Sunday, January 14, 2007
That Thar Dumb Muslim Done Married His Cousin
UPDATED AT BOTTOM
Recently, the subject of consanguinous marriage, or cousin-marriage, has come up in the comments section. Many commenters seem surprised that cousin-marriage is so prevalent in the Islamic world.
Honestly, I'm surprised you're surprised. What abomination is not prevalent in the Islamic world? But, since you are surprised, let's talk about it a bit (note, by the way, this article is by Steve Sailer, not a favorite of mine with his obssession on proving that genetics makes up the man. However, when it comes to the subject of consanguinous marriage, the evidence is clear, and we all know it to be true):
Americans know so little about the Middle East that few of us are even aware of one of one of the building blocks of Arab Muslim cultures -- cousin marriage. Not surprisingly, we are almost utterly innocent of any understanding of how much the high degree of inbreeding in Iraq could interfere with our nation building ambitions.
In Iraq, as in much of the region, nearly half of all married couples are first or second cousins to each other. A 1986 study of 4,500 married hospital patients and staff in Baghdad found that 46% were wed to a first or second cousin, while a smaller 1989 survey found 53% were "consanguineously" married. The most prominent example of an Iraqi first cousin marriage is that of Saddam Hussein and his first wife Sajida.
By fostering intense family loyalties and strong nepotistic urges, inbreeding makes the development of civil society more difficult. Many Americans have heard by now that Iraq is composed of three ethnic groups -- the Kurds of the north, the Sunnis of the center, and the Shi'ites of the south. Clearly, these ethnic rivalries would complicate the task of ruling reforming Iraq.
But that's just a top-down summary of Iraq's ethnic make-up. Each of those three ethnic groups is divisible into smaller and smaller tribes, clans, and inbred extended families -- each with their own alliances, rivals, and feuds. And the engine at the bottom of these bedeviling social divisions is the oft-ignored institution of cousin marriage.
The fractiousness and tribalism of Middle Eastern countries have frequently been remarked. In 1931, King Feisal of Iraq described his subjects as "devoid of any patriotic idea, ? connected by no common tie, giving ear to evil; prone to anarchy, and perpetually ready to rise against any government whatever." The clannishness, corruption, and coups frequently observed in countries such as Iraq appears to be in tied to the high rates of inbreeding.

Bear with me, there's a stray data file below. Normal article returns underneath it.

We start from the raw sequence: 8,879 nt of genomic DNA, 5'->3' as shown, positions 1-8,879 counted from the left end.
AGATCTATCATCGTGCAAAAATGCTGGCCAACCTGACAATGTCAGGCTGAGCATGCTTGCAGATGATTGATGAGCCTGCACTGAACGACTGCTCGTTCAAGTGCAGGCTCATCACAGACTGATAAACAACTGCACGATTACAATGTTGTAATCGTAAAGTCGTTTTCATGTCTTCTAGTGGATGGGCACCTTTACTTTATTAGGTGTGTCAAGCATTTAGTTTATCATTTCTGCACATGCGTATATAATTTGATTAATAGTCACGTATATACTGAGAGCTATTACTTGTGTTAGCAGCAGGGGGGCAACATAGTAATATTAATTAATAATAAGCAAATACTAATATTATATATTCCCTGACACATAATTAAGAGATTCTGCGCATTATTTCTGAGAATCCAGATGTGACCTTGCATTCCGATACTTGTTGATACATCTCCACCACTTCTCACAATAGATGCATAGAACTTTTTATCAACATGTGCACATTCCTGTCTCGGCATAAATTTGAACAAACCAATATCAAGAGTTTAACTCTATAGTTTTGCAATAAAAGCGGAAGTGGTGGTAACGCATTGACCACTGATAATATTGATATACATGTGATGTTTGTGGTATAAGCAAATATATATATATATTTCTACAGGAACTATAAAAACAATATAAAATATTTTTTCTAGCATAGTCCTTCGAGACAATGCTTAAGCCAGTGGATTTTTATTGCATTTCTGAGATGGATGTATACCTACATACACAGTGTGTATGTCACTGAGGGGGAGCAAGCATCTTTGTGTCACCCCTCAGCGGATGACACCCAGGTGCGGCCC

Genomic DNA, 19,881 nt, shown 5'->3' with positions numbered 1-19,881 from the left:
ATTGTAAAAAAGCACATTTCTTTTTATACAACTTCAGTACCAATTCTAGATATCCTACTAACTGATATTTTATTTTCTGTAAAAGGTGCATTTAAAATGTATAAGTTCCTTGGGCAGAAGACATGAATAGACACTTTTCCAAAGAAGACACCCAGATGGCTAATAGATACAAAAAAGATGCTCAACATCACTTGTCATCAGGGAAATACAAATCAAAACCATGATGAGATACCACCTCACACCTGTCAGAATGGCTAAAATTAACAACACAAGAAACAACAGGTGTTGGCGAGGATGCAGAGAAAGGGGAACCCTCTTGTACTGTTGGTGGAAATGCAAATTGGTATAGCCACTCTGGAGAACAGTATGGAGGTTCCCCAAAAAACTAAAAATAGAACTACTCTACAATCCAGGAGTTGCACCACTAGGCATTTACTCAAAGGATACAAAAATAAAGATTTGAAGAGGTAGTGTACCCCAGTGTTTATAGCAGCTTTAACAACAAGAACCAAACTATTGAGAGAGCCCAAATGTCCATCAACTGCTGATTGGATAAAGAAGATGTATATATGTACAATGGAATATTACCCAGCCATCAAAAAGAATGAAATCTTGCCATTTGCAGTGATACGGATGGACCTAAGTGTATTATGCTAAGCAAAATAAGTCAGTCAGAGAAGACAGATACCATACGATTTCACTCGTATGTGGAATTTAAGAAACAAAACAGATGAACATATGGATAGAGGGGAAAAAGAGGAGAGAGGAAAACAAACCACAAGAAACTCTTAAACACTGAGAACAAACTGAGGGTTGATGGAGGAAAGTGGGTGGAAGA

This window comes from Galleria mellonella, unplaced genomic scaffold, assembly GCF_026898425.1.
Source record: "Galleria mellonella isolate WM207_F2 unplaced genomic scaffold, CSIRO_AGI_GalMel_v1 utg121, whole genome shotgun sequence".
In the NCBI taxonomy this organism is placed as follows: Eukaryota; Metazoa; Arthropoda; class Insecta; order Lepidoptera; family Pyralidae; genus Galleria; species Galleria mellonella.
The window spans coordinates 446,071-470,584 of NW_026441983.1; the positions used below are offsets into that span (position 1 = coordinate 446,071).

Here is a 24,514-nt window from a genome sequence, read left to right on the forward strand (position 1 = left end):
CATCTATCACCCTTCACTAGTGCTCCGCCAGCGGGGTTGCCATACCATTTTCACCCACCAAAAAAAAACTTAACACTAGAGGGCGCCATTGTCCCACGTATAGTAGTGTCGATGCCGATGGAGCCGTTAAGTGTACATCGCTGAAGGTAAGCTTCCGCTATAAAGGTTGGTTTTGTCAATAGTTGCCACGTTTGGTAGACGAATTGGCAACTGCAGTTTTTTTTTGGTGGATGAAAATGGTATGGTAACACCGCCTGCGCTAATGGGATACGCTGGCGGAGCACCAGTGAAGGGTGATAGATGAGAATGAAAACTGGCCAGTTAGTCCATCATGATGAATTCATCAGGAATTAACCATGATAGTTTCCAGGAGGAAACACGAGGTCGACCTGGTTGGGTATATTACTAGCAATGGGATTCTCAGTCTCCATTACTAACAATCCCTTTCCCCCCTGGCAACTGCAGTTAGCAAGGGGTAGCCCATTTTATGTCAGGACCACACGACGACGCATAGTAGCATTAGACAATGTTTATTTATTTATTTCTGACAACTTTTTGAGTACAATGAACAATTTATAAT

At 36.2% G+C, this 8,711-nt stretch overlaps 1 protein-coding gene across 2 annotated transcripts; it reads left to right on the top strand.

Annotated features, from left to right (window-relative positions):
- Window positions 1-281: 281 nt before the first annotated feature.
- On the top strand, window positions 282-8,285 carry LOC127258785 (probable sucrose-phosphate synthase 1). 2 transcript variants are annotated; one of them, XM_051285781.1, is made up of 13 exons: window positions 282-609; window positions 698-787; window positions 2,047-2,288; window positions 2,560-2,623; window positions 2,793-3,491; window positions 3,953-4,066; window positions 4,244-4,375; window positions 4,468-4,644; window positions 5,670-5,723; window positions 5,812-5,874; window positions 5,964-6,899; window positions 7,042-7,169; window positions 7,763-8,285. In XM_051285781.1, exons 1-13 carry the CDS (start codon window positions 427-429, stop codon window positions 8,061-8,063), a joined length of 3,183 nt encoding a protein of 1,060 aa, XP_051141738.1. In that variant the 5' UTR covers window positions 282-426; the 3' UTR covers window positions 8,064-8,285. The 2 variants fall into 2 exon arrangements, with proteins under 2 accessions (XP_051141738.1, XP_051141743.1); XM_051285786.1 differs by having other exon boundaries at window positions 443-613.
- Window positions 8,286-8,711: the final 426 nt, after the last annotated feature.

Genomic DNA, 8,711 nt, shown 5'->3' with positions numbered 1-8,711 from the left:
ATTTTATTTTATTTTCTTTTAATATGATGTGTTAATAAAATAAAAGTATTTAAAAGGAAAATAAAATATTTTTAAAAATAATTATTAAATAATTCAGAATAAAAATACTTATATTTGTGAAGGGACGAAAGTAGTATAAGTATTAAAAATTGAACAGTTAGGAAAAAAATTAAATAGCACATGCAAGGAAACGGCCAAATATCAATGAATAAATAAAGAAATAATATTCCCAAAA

Muslim countries are usually known for warm, devoted extended family relationships, but also for weak patriotism. In the U.S., where individualism is so strong, many assume that "family values" and civic virtues such as sacrificing for the good of society always go together. But, in Islamic countries, loyalty to extended (as opposed to nuclear) families is often at war with loyalty to nation. Civic virtues, military effectiveness, and economic performance all suffer.
Commentator Randall Parker wrote, "Consanguinity [cousin marriage] is the biggest underappreciated factor in Western analyses of Middle Eastern politics. Most Western political theorists seem blind to the importance of pre-ideological kinship-based political bonds in large part because those bonds are not derived from abstract Western ideological models of how societies and political systems should be organized. ?
Extended families that are incredibly tightly bound are really the enemy of civil society because the alliances of family override any consideration of fairness to people in the larger society. Yet, this obvious fact is missing from 99% of the discussions about what is wrong with the Middle East. How can we transform Iraq into a modern liberal democracy if every government worker sees a government job as a route to helping out his clan at the expense of other clans?"
Religion of Pieces comments:
Note also how Islam cleverly manipulates the Arab obsession with kinship to promote animosity against 'The Other' (Kaffirs).
Muslims refer to one another as 'brothers' and 'sisters', thus excluding the Kafir. There is no idea in Islam of human brotherhood/sisterhood. There is only one's own family/clan against all others, where the top level clan is the Ummah.
Hat tip to Religion of Pieces.
UPDATE: Hey, I've got an idea. Maybe, we could handle the war like this: